Patrick Beja is on today and we’ll talk about the FTC suing AT&T over the word “unlimited,” YouTube considering ad-free subscriptions, and a company that wants to pay you $50 to film your neighborhood 24/7.
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The Verge reports that the US Federal Trade Commission is suing AT&T for throttling speeds of its unlimited mobile data customers. In a press release the FTC said AT&T has “misled million of its smartphone customers” by slowing down their data speeds after they’ve used up a certain amount of data in a month. According to the FTC, 3.5 million unique customers have had speeds slowed more than 25 million times. “The issue here is simple: ‘unlimited’ means unlimited,” said FTC Chairwoman Edith Ramirez. AT&T issued a strongly worded statement saying, “We have been completely transparent with customers since the very beginning.” and “The FTC’s allegations are baseless and have nothing to do with the substance of our network management program.”
The Verge reports Verizon’s latest Droid from Motorola was announced today. The Droid Turbo has 5.2-inch screen with quad HD, Snapdragon 805, 3 GB of RAM, 21-megapixel camera and a 3900 mAh battery. It’s similar to the Moto X but with better specs. It comes with a Turbo Charger than can add 8 hours of battery life on a 15 minute charge. Droid Turbo will launch with KitKat but get Lollipop after release. It arrives Oct. 30th for $200 on contract for 32GB and $250 for 64 GB.
BBC News reports that Google is working on technology to diagnose cancer and heart disease much earlier, using nano particles that can identify slight changes in a person’s biochemistry. The nano particles would enter a patient’s bloodstream in a pill, and communicate with a wrist-worn sensor. The Google X project is not meant to be a consumer device. The project lead, molecular biologist Dr Andrew Conrad, made clear that Google would invent the technology and license it to medical partners. It would not be comemrcialised or monetized directly by Google. So no adsense in your bloodstream.
ZDNet reports on a report from security firm FireEye called “APT28: A window into Russia’s cyberespionage operations?” The report describes an Advanced Persistent Threat focused on collecting intelligence from military, security and governmental organizations in eastern Europe. The report notes the malware involved were developed in a Russian-language environment and 96% was compiled during working hours 8AM- 6Pm Monday – Friday in Moscow’s timezone. FireEye believes APT28 is likely sponsored by Russia’s government but showed no direct links.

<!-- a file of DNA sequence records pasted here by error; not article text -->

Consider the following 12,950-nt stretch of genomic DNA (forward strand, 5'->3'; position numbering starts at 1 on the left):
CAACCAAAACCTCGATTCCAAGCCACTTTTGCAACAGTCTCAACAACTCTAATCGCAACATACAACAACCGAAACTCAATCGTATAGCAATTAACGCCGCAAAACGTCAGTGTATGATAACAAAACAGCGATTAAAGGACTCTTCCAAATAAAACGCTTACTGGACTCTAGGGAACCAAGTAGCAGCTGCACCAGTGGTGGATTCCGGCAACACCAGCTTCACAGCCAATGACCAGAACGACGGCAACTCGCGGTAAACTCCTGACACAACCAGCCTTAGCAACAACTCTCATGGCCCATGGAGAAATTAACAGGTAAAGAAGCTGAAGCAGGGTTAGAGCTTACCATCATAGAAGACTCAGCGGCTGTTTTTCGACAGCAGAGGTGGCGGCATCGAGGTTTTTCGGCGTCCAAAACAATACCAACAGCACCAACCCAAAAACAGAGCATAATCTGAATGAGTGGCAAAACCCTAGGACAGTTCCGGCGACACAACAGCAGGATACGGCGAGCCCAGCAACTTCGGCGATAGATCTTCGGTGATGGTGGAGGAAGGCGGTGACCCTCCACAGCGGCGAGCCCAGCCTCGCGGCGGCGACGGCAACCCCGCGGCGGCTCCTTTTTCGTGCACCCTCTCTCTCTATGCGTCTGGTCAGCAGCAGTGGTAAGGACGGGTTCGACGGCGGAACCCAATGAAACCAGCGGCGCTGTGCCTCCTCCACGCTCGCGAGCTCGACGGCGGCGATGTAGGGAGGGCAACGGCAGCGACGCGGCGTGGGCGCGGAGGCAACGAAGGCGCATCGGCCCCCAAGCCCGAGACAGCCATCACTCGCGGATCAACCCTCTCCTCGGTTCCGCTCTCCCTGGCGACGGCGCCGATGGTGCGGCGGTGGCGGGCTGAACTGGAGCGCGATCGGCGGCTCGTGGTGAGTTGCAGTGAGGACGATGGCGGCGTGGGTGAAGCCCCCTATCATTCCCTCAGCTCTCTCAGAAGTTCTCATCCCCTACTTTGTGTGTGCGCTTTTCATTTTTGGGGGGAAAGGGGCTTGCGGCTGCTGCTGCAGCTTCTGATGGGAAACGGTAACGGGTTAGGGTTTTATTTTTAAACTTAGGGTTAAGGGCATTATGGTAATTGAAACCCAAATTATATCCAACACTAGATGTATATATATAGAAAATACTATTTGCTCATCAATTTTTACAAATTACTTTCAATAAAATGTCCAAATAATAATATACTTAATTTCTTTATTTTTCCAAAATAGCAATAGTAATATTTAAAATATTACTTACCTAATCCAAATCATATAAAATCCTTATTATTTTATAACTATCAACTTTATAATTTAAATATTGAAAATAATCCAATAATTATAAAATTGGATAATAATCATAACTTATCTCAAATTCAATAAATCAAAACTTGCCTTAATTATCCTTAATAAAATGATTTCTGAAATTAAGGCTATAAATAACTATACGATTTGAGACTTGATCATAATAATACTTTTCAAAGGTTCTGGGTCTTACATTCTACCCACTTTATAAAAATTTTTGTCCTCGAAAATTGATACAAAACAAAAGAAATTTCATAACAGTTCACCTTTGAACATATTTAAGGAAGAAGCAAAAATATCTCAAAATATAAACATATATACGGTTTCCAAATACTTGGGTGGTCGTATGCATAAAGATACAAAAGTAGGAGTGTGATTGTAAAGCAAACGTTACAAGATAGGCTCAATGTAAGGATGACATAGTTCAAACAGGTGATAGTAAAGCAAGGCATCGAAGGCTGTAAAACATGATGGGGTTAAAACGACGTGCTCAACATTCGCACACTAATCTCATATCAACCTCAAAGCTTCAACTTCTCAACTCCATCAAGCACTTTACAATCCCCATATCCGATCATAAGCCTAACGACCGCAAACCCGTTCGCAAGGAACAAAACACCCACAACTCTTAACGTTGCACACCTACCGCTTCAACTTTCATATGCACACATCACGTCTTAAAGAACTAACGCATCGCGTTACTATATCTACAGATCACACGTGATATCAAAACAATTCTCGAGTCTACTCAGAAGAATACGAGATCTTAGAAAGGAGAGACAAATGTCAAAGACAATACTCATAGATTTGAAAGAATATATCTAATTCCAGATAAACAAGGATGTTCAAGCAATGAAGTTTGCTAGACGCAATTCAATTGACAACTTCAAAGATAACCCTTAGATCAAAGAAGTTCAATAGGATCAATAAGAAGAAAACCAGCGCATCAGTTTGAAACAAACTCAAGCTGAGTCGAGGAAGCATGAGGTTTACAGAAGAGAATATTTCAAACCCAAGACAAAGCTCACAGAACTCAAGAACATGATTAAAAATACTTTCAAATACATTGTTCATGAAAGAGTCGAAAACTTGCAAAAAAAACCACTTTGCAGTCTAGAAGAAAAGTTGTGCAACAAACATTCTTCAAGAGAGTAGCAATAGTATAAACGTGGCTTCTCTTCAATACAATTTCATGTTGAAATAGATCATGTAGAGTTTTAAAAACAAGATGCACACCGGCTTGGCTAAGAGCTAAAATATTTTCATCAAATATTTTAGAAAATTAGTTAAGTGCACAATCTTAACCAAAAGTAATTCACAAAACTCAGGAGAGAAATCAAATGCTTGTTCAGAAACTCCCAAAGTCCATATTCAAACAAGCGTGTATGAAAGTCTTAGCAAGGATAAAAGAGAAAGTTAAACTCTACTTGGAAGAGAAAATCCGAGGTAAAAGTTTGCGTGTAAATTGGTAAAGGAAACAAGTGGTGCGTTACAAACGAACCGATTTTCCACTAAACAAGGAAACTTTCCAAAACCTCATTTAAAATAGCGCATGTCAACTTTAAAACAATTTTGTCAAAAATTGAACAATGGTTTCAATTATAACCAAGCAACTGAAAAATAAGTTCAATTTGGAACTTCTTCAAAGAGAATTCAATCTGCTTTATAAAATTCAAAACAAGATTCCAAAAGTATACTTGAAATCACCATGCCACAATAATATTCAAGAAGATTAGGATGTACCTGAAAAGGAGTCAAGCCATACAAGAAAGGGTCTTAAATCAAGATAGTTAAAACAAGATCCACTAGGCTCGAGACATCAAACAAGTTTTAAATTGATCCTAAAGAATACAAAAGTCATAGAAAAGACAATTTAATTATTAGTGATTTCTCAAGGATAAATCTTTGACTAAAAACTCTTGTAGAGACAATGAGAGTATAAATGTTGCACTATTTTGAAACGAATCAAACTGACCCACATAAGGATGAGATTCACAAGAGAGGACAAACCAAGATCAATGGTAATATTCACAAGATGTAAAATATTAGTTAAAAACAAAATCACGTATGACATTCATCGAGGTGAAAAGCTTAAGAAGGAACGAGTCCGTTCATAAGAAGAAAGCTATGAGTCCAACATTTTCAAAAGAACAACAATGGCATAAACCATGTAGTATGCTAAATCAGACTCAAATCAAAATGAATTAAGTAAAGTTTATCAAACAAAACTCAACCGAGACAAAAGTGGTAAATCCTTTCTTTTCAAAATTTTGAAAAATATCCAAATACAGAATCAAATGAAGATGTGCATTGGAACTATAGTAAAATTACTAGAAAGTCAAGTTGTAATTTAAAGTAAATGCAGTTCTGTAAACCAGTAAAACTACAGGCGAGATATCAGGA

TechCrunch reports Tim Cook, speaking at the Wall Street Journal D technology conference, said Apple Pay activated one million credit cards in its first 72 hours. According to The Verge, when Cook was asked about retailers choosing not to support Apple Pay, he said, “In the long arc of time you’re only relevant as a merchant if your customers love you,” and called the CVS and Rite Aid incident “a skirmish.”
Be prepared to pour a little out for plasma TVs. LG says it will wind down its plasma TV business by the end of November and switch to LCD-based technology for its TVs. Samsung is the last major player manufacturing plasma TVs. This also confirms the “Tom Merritt buys TV tech that soon dies” principle as his lat two TVs were plasma and DLP.
TechCrunch reports the W3C published its recommendation of HTML5, the final version of the standard. Browsers already support most of HTML5’s features but the standard was still open for revision until now. Non-interoperable features, like support for DRM, have been moved to HTML 5.1.
The Wall Street Journal reports Facebook announced it’s Q3 earnigns of $3.2 billion in revenue with adjusted EPS of 43 cents. Analysts expected revenue of $3.1 billion and 40 cents a share. Daily active users was 864 million with mobile making up 703 million. Monthly active Users was 1.35 billion up 2.27% with mobile making up 1.12 billion up 4.67%. But what about the teeeens?
News From You
metalfreak posted the liliputing article about researchers at Hong Kong University of Science and Technology that have developed an LCD screen that can hold a static image for years without power. It uses an optically rewritable liquid crystal display (ORWLCD) that does not require an electric current to display an image.
habichuelcondulce sent in the Washington Post article about T-Mobile upgrading its network to make surveillance more difficult. The upgrade involves using A5/3 encryption on 2G GSM networks. Stronger encryption is already used on 3G and 4G service. An estimated 13 percent of cellular connections used 2G technology in 2013 in the US compared to 68.4% worldwide.
StarfleetMedical sent in the howtogeek.com post describing a package manager in Windows 10 called OneGet. The Linux-style package maagement system ships as part of PowerShell. It’s also available as part of the Windows Management Framework 5.0 Preview for Windows 8.1. Microsoft’s Garret Serack wrote about the new feature at Technet. Install-Package -Name VLC for instant would download and install VLC.
Discussion Links: Placemeter
Pick of the Day: MoveMouse via Allison Sheridan
This one might be too obscure but I bet you’ll still like it.
One of my blind listeners asked if there was a way to move the cursor on a Mac by a specific distance on screen. Slau said that sometimes there’s an unlabeled element on screen that he needs to click, and if someone else could tell him where it was relative to a labeled element AND he could move the cursor by precise increments, he could get to the unlabeled element.
So…Dorothy wrote him an application to do it! She’s packaged it up pretty nice, and I did a blog post on it so there’s a link for download.
Wednesday’s guest: Andrew Mayne